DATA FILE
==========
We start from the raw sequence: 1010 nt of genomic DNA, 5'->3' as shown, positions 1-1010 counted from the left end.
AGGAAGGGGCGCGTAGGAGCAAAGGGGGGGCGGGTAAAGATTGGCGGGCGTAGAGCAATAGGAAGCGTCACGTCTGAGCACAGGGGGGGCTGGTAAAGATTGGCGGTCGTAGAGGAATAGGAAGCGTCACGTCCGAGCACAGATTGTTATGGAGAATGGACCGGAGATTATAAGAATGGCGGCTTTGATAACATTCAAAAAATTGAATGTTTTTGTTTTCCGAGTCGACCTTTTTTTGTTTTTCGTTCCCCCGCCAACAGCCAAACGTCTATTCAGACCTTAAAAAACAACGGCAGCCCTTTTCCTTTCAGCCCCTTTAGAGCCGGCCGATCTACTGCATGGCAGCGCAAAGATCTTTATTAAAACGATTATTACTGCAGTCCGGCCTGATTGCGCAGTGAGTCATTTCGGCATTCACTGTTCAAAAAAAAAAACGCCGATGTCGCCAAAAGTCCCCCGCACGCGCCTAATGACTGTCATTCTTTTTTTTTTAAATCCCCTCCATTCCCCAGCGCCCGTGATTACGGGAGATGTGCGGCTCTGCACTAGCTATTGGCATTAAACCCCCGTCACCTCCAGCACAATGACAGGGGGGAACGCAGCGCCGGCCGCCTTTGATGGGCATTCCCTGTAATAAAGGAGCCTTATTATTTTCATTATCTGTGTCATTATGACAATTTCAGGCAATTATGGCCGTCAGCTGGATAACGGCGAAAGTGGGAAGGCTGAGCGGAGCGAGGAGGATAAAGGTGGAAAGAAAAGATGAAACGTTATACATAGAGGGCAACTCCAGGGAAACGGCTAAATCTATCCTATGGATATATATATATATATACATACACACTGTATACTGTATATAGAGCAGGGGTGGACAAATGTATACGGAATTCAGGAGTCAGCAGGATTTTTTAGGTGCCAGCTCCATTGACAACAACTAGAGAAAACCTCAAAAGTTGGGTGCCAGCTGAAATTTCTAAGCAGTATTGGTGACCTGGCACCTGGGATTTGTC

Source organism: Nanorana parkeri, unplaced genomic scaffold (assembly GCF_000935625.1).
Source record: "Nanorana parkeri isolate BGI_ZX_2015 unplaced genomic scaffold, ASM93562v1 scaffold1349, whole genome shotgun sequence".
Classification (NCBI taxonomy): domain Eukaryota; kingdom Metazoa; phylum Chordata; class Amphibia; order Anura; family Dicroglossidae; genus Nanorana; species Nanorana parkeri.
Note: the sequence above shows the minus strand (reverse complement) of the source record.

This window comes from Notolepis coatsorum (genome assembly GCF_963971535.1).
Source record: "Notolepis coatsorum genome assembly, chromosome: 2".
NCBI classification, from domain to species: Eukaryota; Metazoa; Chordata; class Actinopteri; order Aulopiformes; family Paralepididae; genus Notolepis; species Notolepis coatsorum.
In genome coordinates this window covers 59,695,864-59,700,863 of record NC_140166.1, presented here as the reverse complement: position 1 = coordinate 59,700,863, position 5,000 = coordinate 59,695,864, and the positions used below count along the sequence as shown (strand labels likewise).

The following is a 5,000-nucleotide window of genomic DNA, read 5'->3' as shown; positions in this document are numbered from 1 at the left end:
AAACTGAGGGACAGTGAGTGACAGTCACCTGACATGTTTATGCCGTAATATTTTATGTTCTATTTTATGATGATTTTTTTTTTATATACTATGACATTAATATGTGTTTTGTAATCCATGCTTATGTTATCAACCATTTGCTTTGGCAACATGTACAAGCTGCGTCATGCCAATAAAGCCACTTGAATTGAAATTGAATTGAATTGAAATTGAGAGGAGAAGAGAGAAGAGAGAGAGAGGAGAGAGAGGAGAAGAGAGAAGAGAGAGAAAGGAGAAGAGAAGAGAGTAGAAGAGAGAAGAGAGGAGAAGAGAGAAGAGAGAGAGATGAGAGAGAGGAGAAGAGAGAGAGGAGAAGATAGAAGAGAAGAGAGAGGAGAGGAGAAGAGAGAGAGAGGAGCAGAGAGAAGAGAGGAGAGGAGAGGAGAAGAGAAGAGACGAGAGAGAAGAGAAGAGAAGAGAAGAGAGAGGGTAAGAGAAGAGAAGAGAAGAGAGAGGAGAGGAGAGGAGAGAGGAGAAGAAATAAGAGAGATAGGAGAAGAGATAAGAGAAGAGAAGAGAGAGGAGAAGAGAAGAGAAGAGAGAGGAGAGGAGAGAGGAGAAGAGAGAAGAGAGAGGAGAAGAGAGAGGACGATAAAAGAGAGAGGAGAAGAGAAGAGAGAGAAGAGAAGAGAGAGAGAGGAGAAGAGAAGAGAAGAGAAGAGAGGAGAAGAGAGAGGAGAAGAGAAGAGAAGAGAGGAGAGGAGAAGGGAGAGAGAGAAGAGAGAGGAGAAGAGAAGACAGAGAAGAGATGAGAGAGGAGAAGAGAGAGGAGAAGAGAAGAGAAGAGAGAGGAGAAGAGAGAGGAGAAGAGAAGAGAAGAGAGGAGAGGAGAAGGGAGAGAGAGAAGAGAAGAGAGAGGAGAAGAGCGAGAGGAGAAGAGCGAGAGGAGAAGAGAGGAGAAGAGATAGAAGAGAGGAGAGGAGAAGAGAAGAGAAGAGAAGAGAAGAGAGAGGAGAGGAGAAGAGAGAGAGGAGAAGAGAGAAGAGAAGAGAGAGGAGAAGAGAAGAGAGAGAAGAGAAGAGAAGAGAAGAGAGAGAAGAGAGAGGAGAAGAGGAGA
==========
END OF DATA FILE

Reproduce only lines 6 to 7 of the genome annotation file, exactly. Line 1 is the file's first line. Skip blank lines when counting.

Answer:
Note: the sequence above shows the minus strand (reverse complement) of the source record.

This window comes from Notolepis coatsorum (genome assembly GCF_963971535.1).